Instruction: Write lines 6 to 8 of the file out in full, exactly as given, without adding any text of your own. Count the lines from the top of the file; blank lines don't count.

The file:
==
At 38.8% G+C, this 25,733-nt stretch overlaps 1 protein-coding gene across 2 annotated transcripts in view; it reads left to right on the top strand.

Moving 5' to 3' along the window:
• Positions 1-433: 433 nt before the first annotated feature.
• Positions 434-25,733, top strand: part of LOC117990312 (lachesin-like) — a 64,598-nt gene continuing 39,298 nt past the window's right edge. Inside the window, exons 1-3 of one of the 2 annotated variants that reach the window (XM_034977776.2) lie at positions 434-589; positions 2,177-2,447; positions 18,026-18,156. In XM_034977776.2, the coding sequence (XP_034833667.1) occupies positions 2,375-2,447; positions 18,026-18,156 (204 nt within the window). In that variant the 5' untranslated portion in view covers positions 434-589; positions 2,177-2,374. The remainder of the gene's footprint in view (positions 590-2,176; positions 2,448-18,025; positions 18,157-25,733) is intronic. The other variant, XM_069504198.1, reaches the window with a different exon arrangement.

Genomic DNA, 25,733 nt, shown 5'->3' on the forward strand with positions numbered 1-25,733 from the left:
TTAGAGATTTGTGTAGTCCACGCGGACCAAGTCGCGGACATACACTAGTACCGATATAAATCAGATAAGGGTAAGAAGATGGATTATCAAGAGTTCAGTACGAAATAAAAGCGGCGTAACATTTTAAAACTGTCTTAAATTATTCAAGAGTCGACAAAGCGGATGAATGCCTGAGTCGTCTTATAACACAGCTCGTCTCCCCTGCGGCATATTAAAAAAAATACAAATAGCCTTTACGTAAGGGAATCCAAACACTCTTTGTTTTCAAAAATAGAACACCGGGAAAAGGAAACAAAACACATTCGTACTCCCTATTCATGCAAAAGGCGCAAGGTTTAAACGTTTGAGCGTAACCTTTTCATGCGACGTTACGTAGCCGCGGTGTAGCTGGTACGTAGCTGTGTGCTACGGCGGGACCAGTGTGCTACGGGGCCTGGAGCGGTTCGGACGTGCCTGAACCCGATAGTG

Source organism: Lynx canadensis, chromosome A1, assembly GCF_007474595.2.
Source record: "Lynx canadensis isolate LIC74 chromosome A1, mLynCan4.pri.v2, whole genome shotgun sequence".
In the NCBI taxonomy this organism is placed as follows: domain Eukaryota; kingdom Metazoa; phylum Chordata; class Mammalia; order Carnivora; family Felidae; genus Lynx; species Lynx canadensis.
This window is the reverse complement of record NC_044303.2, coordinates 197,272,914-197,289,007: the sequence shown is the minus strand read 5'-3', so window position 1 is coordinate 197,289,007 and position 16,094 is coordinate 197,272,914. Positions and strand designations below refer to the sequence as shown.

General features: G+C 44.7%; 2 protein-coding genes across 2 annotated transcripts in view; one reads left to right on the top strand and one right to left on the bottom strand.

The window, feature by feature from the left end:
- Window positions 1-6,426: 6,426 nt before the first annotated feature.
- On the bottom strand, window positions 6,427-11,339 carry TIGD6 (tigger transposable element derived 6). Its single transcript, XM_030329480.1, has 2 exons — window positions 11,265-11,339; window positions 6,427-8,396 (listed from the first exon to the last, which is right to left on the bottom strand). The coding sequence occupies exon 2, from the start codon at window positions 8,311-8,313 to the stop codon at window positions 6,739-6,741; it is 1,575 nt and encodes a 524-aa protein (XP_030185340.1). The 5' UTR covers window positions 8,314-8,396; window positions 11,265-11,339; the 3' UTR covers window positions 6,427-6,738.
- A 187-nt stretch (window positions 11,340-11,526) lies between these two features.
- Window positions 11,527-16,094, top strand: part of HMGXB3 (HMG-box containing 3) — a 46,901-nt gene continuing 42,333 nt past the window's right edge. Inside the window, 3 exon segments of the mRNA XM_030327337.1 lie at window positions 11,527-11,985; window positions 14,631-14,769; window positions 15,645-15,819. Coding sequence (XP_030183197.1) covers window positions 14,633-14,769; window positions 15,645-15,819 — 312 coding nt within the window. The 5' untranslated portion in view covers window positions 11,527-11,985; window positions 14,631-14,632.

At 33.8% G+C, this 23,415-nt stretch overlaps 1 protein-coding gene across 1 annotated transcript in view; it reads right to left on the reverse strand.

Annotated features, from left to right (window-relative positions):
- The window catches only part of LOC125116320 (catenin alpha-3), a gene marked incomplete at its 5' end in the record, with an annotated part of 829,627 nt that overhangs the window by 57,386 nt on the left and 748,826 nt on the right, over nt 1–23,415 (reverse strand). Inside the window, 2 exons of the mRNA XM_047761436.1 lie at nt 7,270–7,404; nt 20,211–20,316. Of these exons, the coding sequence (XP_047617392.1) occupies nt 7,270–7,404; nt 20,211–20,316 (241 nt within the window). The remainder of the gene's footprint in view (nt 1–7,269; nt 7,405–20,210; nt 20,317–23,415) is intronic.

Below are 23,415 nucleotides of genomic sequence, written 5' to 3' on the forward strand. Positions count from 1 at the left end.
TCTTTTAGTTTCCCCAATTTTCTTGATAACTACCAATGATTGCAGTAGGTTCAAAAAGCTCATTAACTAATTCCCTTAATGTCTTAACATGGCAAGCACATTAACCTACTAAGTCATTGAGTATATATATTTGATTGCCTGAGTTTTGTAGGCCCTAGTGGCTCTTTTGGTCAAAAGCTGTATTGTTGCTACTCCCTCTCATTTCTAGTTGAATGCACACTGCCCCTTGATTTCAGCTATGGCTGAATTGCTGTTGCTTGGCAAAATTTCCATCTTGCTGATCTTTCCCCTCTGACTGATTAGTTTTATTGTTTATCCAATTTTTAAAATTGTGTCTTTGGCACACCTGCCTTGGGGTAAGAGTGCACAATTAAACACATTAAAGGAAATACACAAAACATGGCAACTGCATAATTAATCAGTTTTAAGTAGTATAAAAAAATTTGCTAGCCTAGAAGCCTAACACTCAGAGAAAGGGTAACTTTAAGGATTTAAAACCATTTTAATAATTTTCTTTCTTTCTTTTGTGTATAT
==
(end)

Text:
TTAGAGATTTGTGTAGTCCACGCGGACCAAGTCGCGGACATACACTAGTACCGATATAAATCAGATAAGGGTAAGAAGATGGATTATCAAGAGTTCAGTACGAAATAAAAGCGGCGTAACATTTTAAAACTGTCTTAAATTATTCAAGAGTCGACAAAGCGGATGAATGCCTGAGTCGTCTTATAACACAGCTCGTCTCCCCTGCGGCATATTAAAAAAAATACAAATAGCCTTTACGTAAGGGAATCCAAACACTCTTTGTTTTCAAAAATAGAACACCGGGAAAAGGAAACAAAACACATTCGTACTCCCTATTCATGCAAAAGGCGCAAGGTTTAAACGTTTGAGCGTAACCTTTTCATGCGACGTTACGTAGCCGCGGTGTAGCTGGTACGTAGCTGTGTGCTACGGCGGGACCAGTGTGCTACGGGGCCTGGAGCGGTTCGGACGTGCCTGAACCCGATAGTG

Source organism: Lynx canadensis, chromosome A1, assembly GCF_007474595.2.
Source record: "Lynx canadensis isolate LIC74 chromosome A1, mLynCan4.pri.v2, whole genome shotgun sequence".